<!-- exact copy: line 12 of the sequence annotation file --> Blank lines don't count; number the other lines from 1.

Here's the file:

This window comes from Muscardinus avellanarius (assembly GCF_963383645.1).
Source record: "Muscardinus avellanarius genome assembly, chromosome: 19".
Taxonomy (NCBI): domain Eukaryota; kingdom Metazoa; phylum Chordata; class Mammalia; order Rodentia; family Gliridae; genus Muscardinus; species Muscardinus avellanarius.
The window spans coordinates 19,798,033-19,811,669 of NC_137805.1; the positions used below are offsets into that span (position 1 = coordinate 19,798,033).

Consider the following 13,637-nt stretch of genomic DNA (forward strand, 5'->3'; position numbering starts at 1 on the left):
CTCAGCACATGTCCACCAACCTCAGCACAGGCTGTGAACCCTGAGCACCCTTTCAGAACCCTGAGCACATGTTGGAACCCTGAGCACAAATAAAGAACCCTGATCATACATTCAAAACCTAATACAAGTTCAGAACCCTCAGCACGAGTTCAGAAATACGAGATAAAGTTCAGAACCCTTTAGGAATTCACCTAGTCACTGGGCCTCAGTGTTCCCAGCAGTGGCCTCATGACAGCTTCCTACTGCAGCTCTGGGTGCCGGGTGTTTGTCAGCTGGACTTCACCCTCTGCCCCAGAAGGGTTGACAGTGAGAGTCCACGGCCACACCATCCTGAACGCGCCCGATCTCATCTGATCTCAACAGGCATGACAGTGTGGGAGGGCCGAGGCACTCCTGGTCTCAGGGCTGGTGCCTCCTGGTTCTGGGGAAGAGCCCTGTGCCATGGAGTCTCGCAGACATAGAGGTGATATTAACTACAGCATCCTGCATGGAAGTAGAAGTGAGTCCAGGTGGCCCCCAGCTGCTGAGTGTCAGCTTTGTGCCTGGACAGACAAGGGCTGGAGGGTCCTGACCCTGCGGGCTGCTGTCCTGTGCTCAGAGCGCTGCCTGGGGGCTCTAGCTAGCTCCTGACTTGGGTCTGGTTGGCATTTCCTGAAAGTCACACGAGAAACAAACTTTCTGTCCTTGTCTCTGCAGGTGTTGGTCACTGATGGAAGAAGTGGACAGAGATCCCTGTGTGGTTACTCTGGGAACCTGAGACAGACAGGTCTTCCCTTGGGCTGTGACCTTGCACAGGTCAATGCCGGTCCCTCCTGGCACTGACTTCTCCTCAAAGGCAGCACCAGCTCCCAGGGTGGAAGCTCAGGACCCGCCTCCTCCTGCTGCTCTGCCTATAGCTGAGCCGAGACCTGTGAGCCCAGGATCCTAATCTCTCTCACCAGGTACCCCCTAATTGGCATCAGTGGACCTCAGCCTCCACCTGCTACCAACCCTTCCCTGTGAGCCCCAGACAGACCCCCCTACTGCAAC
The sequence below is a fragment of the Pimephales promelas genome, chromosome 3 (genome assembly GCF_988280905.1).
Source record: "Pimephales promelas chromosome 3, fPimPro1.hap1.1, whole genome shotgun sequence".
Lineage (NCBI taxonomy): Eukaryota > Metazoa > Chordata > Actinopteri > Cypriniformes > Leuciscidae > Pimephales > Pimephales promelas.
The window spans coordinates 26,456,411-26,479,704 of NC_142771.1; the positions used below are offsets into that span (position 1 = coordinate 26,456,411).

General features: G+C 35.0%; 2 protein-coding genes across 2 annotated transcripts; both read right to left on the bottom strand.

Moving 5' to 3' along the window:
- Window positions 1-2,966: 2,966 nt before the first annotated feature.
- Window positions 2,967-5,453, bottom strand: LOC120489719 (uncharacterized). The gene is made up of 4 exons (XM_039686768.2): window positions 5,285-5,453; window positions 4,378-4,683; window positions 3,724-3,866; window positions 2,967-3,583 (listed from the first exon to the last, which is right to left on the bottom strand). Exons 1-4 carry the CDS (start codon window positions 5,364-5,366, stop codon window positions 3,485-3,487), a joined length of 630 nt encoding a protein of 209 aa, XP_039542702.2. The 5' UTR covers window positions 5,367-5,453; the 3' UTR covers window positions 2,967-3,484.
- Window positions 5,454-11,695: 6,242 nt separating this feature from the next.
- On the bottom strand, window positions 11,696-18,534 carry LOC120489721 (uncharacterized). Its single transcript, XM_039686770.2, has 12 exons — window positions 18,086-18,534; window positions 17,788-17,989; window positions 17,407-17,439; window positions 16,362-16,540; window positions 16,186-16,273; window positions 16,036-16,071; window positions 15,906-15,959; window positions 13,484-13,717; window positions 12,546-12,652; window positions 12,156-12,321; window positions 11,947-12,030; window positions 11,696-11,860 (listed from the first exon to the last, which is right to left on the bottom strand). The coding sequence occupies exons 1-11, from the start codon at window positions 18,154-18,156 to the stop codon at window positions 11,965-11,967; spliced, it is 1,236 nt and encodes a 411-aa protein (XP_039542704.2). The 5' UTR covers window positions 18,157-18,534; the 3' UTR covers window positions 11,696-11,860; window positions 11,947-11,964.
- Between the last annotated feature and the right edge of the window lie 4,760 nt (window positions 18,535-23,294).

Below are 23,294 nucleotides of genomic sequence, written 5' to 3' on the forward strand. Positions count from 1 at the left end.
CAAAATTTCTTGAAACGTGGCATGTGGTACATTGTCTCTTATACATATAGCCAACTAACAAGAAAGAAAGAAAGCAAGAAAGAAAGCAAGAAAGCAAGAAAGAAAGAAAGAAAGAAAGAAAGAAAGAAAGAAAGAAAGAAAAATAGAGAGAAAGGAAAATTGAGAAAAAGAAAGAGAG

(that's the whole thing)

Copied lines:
Moving 5' to 3' along the window: